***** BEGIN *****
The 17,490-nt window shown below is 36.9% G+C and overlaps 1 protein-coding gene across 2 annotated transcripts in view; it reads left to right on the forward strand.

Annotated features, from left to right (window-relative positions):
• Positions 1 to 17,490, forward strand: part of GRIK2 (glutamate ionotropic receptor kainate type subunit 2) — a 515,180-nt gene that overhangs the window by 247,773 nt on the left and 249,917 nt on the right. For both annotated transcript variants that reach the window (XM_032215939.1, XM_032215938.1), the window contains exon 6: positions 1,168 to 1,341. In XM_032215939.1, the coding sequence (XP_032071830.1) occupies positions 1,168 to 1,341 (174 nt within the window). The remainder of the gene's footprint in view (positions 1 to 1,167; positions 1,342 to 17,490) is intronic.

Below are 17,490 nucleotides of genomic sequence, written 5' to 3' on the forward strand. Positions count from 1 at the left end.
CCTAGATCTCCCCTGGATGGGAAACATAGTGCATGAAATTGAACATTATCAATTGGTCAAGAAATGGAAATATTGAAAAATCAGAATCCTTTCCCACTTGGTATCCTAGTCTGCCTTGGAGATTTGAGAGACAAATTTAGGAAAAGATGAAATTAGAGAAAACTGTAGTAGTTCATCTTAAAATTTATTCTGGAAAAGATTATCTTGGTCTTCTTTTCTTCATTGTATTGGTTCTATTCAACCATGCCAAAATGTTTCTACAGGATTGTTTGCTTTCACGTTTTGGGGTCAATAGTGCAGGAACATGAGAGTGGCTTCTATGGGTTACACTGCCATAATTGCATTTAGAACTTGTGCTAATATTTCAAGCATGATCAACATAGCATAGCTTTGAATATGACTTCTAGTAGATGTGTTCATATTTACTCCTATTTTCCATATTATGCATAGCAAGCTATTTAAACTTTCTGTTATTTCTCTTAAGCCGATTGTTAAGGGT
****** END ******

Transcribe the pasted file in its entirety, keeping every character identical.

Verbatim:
The 17,490-nt window shown below is 36.9% G+C and overlaps 1 protein-coding gene across 2 annotated transcripts in view; it reads left to right on the forward strand.

Annotated features, from left to right (window-relative positions):
• Positions 1 to 17,490, forward strand: part of GRIK2 (glutamate ionotropic receptor kainate type subunit 2) — a 515,180-nt gene that overhangs the window by 247,773 nt on the left and 249,917 nt on the right. For both annotated transcript variants that reach the window (XM_032215939.1, XM_032215938.1), the window contains exon 6: positions 1,168 to 1,341. In XM_032215939.1, the coding sequence (XP_032071830.1) occupies positions 1,168 to 1,341 (174 nt within the window). The remainder of the gene's footprint in view (positions 1 to 1,167; positions 1,342 to 17,490) is intronic.

Below are 17,490 nucleotides of genomic sequence, written 5' to 3' on the forward strand. Positions count from 1 at the left end.
CCTAGATCTCCCCTGGATGGGAAACATAGTGCATGAAATTGAACATTATCAATTGGTCAAGAAATGGAAATATTGAAAAATCAGAATCCTTTCCCACTTGGTATCCTAGTCTGCCTTGGAGATTTGAGAGACAAATTTAGGAAAAGATGAAATTAGAGAAAACTGTAGTAGTTCATCTTAAAATTTATTCTGGAAAAGATTATCTTGGTCTTCTTTTCTTCATTGTATTGGTTCTATTCAACCATGCCAAAATGTTTCTACAGGATTGTTTGCTTTCACGTTTTGGGGTCAATAGTGCAGGAACATGAGAGTGGCTTCTATGGGTTACACTGCCATAATTGCATTTAGAACTTGTGCTAATATTTCAAGCATGATCAACATAGCATAGCTTTGAATATGACTTCTAGTAGATGTGTTCATATTTACTCCTATTTTCCATATTATGCATAGCAAGCTATTTAAACTTTCTGTTATTTCTCTTAAGCCGATTGTTAAGGGT